State lawmakers are either going in circles on a merry-go-round or are running a marathon as they have worked to address a nearly 10-year-old lawsuit that charged the state has not fully funded public K-12 education as required in the state constitution.
The competing metaphors were offered Wednesday by attorneys representing the original plaintiffs (merry-go-round) and the state (marathon) as the state Supreme Court heard an update on the Legislature’s progress.
The court, in its 2012 McCleary decision, ordered the state to fully fund basic education, then increased the pressure in 2014 with a contempt of court ruling against the Legislature when it didn’t see adequate progress, fining the state $100,000 a day.
By either measure, long-distance run or amusement park ride, the state is neither near the finish line, nor close to grabbing the brass ring. And time is running out. The deadline, set by the Legislature and adopted by the court, is 2018; to meet it, a fix likely must be found before the end of the 2017 legislative session.
While the Legislature since 2012 has added more than $2 billion in education spending on school transportation, materials and supplies, K-3 class sizes and all-day kindergarten, some estimates put full funding of K-12 education at an additional $3.5 billion every two years. And other issues have been left unresolved, particularly inequities in support among the state’s 295 school districts caused by the state’s over-reliance on local school levies to supplement salaries of teachers and other school employees.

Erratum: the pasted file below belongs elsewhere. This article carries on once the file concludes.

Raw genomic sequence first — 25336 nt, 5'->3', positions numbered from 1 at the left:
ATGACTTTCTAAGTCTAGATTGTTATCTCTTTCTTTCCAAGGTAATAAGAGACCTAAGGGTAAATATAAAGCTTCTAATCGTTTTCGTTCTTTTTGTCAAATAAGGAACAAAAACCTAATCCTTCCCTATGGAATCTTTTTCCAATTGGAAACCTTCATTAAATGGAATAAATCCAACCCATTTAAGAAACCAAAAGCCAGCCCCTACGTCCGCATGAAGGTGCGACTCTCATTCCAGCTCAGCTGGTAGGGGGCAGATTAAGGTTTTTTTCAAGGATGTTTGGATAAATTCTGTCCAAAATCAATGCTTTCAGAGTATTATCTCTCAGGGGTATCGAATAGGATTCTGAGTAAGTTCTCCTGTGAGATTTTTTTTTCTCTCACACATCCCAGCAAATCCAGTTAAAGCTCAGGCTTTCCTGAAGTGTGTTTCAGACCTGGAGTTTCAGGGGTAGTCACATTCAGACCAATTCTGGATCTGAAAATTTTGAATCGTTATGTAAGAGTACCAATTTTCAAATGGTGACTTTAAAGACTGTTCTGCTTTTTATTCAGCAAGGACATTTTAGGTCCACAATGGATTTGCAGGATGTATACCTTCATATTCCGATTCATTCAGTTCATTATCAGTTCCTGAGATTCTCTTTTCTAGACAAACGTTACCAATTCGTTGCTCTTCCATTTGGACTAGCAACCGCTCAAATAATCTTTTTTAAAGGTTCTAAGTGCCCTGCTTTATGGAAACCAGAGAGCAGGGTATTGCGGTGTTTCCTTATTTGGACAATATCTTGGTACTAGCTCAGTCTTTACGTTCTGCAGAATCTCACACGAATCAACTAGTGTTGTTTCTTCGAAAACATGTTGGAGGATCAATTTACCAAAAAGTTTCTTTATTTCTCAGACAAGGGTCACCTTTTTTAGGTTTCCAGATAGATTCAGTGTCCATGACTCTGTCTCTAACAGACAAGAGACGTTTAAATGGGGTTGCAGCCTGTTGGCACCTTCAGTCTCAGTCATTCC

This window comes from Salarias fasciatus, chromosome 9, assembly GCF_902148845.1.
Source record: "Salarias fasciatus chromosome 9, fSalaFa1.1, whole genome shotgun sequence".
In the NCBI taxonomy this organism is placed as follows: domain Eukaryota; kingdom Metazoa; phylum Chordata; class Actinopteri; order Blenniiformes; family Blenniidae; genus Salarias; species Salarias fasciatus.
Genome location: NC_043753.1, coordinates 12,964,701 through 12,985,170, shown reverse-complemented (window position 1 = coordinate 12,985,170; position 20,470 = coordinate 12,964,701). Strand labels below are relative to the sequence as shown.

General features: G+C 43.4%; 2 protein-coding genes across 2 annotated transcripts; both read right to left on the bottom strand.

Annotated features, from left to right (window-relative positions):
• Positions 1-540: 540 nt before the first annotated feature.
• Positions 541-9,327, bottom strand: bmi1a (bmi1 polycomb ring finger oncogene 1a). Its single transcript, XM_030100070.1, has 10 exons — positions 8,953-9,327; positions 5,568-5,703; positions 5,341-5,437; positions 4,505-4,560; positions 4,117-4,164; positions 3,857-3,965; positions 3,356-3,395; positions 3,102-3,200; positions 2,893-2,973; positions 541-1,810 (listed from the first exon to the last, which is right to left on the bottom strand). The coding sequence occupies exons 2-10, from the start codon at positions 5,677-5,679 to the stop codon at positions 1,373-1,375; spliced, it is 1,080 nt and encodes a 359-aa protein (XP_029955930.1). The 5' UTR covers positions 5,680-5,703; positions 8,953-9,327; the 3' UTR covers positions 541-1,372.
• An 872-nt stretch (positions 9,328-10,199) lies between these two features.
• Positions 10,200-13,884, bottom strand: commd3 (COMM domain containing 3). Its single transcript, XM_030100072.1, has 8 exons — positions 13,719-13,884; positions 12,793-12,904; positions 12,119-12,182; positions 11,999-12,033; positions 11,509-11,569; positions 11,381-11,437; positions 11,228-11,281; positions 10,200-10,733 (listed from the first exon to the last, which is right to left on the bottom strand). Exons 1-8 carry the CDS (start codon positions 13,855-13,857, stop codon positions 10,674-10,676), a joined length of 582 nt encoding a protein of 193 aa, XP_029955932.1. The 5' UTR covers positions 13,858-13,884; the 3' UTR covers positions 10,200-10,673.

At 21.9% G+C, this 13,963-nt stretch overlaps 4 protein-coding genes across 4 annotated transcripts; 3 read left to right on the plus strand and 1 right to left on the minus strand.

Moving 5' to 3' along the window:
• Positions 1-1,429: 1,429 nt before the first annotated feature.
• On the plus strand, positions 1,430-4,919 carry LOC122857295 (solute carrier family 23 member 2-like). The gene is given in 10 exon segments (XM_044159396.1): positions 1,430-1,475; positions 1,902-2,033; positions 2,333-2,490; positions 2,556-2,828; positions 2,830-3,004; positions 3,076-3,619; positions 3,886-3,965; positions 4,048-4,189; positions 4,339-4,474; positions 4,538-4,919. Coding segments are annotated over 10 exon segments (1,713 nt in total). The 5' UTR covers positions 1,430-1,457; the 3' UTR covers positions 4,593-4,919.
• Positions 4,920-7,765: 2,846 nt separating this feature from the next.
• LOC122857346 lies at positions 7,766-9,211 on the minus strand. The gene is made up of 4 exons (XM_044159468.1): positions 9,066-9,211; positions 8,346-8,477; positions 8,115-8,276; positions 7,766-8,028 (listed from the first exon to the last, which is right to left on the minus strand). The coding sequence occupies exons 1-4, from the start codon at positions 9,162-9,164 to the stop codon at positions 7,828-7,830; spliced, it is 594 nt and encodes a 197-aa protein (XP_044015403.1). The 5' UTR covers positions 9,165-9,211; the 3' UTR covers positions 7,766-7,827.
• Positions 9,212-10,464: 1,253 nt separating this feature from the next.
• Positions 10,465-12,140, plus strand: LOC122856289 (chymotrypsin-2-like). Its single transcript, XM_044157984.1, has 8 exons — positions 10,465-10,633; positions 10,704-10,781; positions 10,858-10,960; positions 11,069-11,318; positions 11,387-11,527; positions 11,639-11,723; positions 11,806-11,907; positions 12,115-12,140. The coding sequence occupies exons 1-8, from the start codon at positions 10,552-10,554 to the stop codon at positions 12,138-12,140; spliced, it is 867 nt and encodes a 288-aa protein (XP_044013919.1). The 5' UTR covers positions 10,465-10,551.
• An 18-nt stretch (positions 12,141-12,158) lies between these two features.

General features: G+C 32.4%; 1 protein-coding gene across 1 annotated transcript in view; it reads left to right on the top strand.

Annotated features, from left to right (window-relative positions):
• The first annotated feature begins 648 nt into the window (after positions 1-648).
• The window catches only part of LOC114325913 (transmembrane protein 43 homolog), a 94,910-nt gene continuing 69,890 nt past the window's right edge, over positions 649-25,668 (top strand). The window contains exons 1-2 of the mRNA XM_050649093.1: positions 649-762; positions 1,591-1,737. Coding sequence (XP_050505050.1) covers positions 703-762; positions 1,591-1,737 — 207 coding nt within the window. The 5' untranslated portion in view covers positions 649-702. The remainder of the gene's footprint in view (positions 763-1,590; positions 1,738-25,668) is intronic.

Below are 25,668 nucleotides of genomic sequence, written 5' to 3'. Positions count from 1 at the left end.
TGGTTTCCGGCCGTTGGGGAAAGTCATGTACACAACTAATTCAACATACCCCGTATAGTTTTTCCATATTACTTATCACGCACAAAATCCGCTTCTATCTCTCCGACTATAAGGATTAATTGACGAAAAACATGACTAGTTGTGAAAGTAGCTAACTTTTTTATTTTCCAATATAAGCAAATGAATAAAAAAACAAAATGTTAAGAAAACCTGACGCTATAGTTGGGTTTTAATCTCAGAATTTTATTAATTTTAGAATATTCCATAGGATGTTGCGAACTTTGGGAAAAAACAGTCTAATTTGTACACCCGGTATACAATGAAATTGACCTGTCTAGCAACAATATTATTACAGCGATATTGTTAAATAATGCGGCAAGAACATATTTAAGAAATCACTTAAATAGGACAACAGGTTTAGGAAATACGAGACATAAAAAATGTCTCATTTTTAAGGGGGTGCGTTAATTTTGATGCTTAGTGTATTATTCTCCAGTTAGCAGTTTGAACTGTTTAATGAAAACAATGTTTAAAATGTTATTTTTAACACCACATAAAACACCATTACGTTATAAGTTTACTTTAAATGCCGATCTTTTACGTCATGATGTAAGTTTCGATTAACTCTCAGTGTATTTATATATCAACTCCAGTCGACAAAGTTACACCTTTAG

The work that remains was obvious to the court, particularly Chief Justice Barbara Madsen, who said lawmakers had focused too much on the amount it needed to spend and not enough on how basic education will be funded and where that funding will come from.
Lawmakers need to settle not only on a funding source and an amount but on how the levy system will be equalized and whether the state or local districts will negotiate salaries and benefits for teachers and other employees.
Those are sticky debates to address and find solutions to in one session.
Much of Wednesday’s discussion fell on if and how to prompt action by the Legislature on those solutions.
The state’s deputy solicitor general, arguing that lawmakers were 15 miles into a marathon, maintained the state had shown progress and that the contempt citation and the $100,000-a-day fine should be lifted.
The plaintiff’s attorney held that lawmakers have made promises before and called for greater sanctions, including closing schools if the deadline is not met or clawing back business tax incentives to provide the necessary funding.
Seeking the same persuasion, state Superintendent of Instruction Randy Dorn has sued seven school districts, including Everett, alleging that the districts are illegally using local levy funds to pay for a significant portion of salaries for teachers and others. Dorn’s intent is to force action by the Legislature, but it risks the education of children in those districts on uncertain outcomes in the November election and the next legislative session.
Many doubt the daily $100,000 fine’s ability to prod lawmakers. The Legislature ignored the court’s order to set up an account for the fine, instead figuring it would use reserves when and if it actually had to pay up.
Regardless of what other coercion the court believes is necessary, it should let the finding of contempt remain and allow the pot to grow.
The fine’s effect may be a cumulative one, one that grows over time. With each day, another $100 grand is added. As of today the fine is $39.3 million.
We intend to provide a running tally of the fine on this page, to serve as a reminder not of the fine itself, but as to the daily costs to children in underfunded schools.